This morning’s Gospel reading is Luke 16:1–13:

Jesus said to his disciples,

“A rich man had a steward who was reported to him for squandering his property. He summoned him and said, ‘What is this I hear about you? Prepare a full account of your stewardship, because you can no longer be my steward.’ The steward said to himself, ‘What shall I do, now that my master is taking the position of steward away from me? I am not strong enough to dig and I am ashamed to beg. I know what I shall do so that, when I am removed from the stewardship, they may welcome me into their homes.’ He called in his master’s debtors one by one. To the first he said, ‘How much do you owe my master?’ He replied, ‘One hundred measures of olive oil.’ He said to him, ‘Here is your promissory note. Sit down and quickly write one for fifty.’ Then to another the steward said, ‘And you, how much do you owe?’ He replied, ‘One hundred kors of wheat.’ The steward said to him, ‘Here is your promissory note; write one for eighty.’ And the master commended that dishonest steward for acting prudently.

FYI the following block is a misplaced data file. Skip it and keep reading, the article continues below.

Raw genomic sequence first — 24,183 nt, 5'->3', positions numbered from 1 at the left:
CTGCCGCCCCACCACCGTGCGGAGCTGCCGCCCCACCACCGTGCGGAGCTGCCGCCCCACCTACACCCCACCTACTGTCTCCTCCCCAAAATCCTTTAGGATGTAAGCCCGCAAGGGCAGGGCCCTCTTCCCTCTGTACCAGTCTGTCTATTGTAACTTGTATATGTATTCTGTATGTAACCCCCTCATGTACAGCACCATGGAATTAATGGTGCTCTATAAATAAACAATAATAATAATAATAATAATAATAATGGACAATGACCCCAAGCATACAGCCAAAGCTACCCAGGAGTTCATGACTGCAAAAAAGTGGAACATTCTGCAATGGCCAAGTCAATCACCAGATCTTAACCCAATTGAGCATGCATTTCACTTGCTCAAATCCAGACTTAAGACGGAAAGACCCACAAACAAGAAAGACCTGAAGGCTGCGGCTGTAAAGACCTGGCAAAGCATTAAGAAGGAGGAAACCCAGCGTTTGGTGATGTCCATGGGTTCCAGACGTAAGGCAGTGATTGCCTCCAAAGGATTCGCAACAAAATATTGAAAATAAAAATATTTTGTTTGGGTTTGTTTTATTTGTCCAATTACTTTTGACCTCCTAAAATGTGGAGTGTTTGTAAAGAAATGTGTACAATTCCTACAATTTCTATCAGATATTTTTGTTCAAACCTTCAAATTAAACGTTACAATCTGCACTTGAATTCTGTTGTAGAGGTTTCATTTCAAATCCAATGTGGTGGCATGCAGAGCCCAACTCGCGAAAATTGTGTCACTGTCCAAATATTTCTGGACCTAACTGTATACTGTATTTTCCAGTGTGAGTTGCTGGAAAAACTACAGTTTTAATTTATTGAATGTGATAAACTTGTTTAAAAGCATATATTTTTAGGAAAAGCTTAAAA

“For the children of this world are more prudent in dealing with their own generation than are the children of light. I tell you, make friends for yourselves with dishonest wealth, so that when it fails, you will be welcomed into eternal dwellings. The person who is trustworthy in very small matters is also trustworthy in great ones; and the person who is dishonest in very small matters is also dishonest in great ones. If, therefore, you are not trustworthy with dishonest wealth, who will trust you with true wealth? If you are not trustworthy with what belongs to another, who will give you what is yours? No servant can serve two masters. He will either hate one and love the other, or be devoted to one and despise the other. You cannot serve both God and mammon.”